When the small intestine is inflamed — as it often is with Crohn’s disease — the intestine becomes less able to fully digest and absorb the nutrients from food. Such nutrients, as well as unabsorbed bile salts, can escape into the large intestine to varying degrees, depending on how extensively the small intestine has been injured by inflammation. This is one reason why people with Crohn’s disease become malnourished, in addition to just not having much appetite. Furthermore, incompletely digested foods that travel through the large intestine interfere with water conservation, even if the colon itself is not damaged. Thus, when Crohn’s disease affects the small intestine, it may cause diarrhea as well as malnutrition. Should the large intestine also be inflamed, the diarrhea may become even more extreme.
People with Crohn’s disease whose small intestine is affected, are prone to becoming malnourished due to loss of appetite, poor digestion and mal-absorption, and the fact that a chronic disease such as Crohn’s tends to increase the caloric needs of the body due to the energy the body consumes during a flare-up.
Good nutrition is one of the ways the body restores and heals itself. Therefore, every effort must be made to avoid becoming malnourished. Protein is a key nutritional element in the recovery process. Consume healthy proteins such as lean cuts of chicken and fish. A protein deficiency can lead fatigue, insulin resistance, and loss of muscle mass.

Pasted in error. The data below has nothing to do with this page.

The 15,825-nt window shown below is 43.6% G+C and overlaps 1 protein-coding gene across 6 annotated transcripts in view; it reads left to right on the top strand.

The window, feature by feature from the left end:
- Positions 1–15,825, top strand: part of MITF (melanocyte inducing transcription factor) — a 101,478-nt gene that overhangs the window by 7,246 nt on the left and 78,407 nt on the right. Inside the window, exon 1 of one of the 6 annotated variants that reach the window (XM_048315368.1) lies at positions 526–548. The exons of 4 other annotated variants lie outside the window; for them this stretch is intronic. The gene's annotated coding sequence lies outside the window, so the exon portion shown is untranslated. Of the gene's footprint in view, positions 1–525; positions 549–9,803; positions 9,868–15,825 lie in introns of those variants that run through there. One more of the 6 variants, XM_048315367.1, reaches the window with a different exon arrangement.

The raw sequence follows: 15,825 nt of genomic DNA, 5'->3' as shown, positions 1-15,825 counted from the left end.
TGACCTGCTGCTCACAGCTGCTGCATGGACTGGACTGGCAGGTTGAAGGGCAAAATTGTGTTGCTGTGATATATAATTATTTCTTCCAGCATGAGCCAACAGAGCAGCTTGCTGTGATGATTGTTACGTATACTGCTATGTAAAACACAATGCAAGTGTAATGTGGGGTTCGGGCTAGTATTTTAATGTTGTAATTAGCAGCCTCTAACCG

Iron deficiency is fairly common in people with ulcerative colitis and Crohn’s colitis and less common in those with small intestine disease. It results from blood loss following inflammation and ulceration of the colon. Try teaming iron-rich foods such as poultry, soy foods, and some fortified foods such as whole grain cereals with fruits and vegetables that are rich in vitamin C like potatoes, broccoli, cauliflower, Brussels sprouts, red and green bell peppers, and cabbage. This food partnership improves the iron absorption rate, and the vitamin C gives the immune system a boost.
Restrict your consumption of certain high-fiber foods such as nuts, seeds, corn. High-fiber foods also provoke contractions once they enter the large intestine and can cause cramping as a result. They may also cause diarrhea, since they are not completely digested by the small intestine. Sometimes a low-fiber diet is necessary minimize abdominal pain and cramping symptoms.
It may also be necessary to supplement your diet with nutritional supplements to ensure your body is getting the proper amount of vitamins and minerals needed.